Opinion: GitHub vs GitLab
Free software deserves free tools, not Microsoft-owned GitHub.
So, Microsoft bought GitHub, and many people are confused or worried. It's not a new phenomenon when any large company buys any smaller company, and people are right to be worried, although I argue that their timing is wrong. Like Microsoft, GitHub has made some useful contributions to free and open-source software, but let's not forget that GitHub's main product is proprietary software. And, it's not just some innocuous web service either; GitHub makes and sells a proprietary software package you can download and run on your own server called GitHub Enterprise (GHE).
Let's remember how we got here. BitMover made a tool called BitKeeper, a proprietary version control system that allowed free-of-charge licenses to free software projects. In 2002, the Linux kernel switched to using BitKeeper for its version control, although some notable developers made the noble choice to refuse to use the proprietary program. Many others did not, and for a number of years, kernel development was hampered by BitKeeper's restrictive noncommercial licenses.
In 2005, Andrew Tridgell, working at OSDL, developed a client that bypassed this restriction, and as a result, BitMover removed licenses to BitKeeper from all OSDL employees—including Linus Torvalds. Eventually, all non-commercial licenses were stopped, and new licenses included clauses preventing the development of alternative version control systems. As a result of this, two new projects were born: Mercurial and Git. Created in a few short weeks in 2005, Git quickly became the version control system for Linux development.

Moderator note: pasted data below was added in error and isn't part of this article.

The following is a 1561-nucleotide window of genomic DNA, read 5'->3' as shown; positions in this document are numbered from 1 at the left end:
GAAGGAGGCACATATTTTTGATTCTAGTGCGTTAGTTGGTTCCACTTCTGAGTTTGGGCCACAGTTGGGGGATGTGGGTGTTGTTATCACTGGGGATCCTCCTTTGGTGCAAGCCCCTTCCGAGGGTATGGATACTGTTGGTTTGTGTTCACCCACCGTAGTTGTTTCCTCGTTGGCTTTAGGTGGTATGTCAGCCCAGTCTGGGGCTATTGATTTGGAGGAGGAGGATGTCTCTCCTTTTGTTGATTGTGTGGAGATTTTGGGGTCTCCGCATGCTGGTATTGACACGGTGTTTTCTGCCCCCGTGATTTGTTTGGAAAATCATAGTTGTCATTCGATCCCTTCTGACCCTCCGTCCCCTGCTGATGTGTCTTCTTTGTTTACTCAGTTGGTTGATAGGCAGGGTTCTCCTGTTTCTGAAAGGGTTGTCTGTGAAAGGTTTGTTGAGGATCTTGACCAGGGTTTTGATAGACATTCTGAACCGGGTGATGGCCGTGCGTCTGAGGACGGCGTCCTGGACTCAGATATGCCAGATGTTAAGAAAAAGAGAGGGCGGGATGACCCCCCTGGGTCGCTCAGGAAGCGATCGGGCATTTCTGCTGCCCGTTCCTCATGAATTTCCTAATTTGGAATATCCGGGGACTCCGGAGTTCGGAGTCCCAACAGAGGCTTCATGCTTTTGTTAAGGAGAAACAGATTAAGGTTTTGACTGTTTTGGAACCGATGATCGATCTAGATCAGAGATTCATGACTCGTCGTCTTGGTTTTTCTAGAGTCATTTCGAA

Proprietary version control tools aren't common in free software development, but proprietary collaboration websites have been around for some time. One of the earliest collaboration websites still around today is Sourceforge. Sourceforge was created in the late 1990s by VA Software, and the code behind the project was released in 2000.
Quickly this situation changed, and the project was shuttered and then became Sourceforge Enterprise Edition, a proprietary software package. The code that ran Sourceforge was forked into GNU Savannah (later Savane) and GForge, and it's still use today by both the GNU Project and CERN. When I last wrote about this problem, almost exactly ten years ago, Canonical's ambitious Launchpad service still was proprietary, something later remedied in 2009. Gitorious was created in 2010 and was for a number of years the Git hosting platform for the discerning free software developer, as the code for Gitorious was fully public and licensed under favorable terms for the new wave of AGPL-licensed projects that followed the FSF's Franklin Street Statement. Gitorious, also, is sadly no longer with us.
However, all is not lost, and for the last few years, an alternative has been under very active development: GitLab. GitLab is the name of a company—GitLab, Inc.—and the name of two projects: GitLab CE and GitLab EE. GitLab EE is an open core project, comprised of the free software CE and various additional components that are proprietary. GitLab, Inc., is very upfront about this fact. GitLab CE, however, is not your traditional "community edition" product where the vast majority of features are locked away in an enterprise version. A number of high-profile free software projects, such as Debian, GNOME and GNU, all have GitLab CE servers of their own, and in many cases, GitLab CE is being used to empower the projects that previously used Savannah and GForge, giving them a new lease on life and a new visibility that older software forges lacked.
Choosing proprietary tools and services for your free software project ultimately sends a message to downstream developers and users of your project that freedom of all users—developers included—is not a priority. The free software movement started in 1983 by creating the initial tools—an editor, a compiler, a debugger and a linker—for free software developers to create a free operating system. Ultimately, all free software projects are inherently political by their very nature. As creators of software licensed in ways that directly promote user freedom and a community of free sharing, our efforts would be better served by tools that support those same ideals.
So if you have the means, and the need, please run your own copy of GitLab CE for your project. If you can, open it up to the wider Free Software community and allow all free software projects to use infrastructure that respects the freedom of all users. GNU, Debian and GNOME have done it. Who's next?
Oh, and let's get GitLab CE bug #4013 figured out soon, please.